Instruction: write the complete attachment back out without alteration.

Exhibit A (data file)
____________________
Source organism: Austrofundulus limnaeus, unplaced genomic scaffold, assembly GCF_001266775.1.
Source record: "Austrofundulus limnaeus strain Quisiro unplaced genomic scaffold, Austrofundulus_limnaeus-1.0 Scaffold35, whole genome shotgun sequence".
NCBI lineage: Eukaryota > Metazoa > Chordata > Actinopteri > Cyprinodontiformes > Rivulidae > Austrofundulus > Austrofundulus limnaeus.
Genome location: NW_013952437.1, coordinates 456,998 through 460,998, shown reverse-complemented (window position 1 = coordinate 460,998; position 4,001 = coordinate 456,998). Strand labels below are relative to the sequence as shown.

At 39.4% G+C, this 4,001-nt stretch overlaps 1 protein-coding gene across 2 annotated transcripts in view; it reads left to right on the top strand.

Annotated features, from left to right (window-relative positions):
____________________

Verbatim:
Source organism: Austrofundulus limnaeus, unplaced genomic scaffold, assembly GCF_001266775.1.
Source record: "Austrofundulus limnaeus strain Quisiro unplaced genomic scaffold, Austrofundulus_limnaeus-1.0 Scaffold35, whole genome shotgun sequence".
NCBI lineage: Eukaryota > Metazoa > Chordata > Actinopteri > Cyprinodontiformes > Rivulidae > Austrofundulus > Austrofundulus limnaeus.
Genome location: NW_013952437.1, coordinates 456,998 through 460,998, shown reverse-complemented (window position 1 = coordinate 460,998; position 4,001 = coordinate 456,998). Strand labels below are relative to the sequence as shown.

At 39.4% G+C, this 4,001-nt stretch overlaps 1 protein-coding gene across 2 annotated transcripts in view; it reads left to right on the top strand.

Annotated features, from left to right (window-relative positions):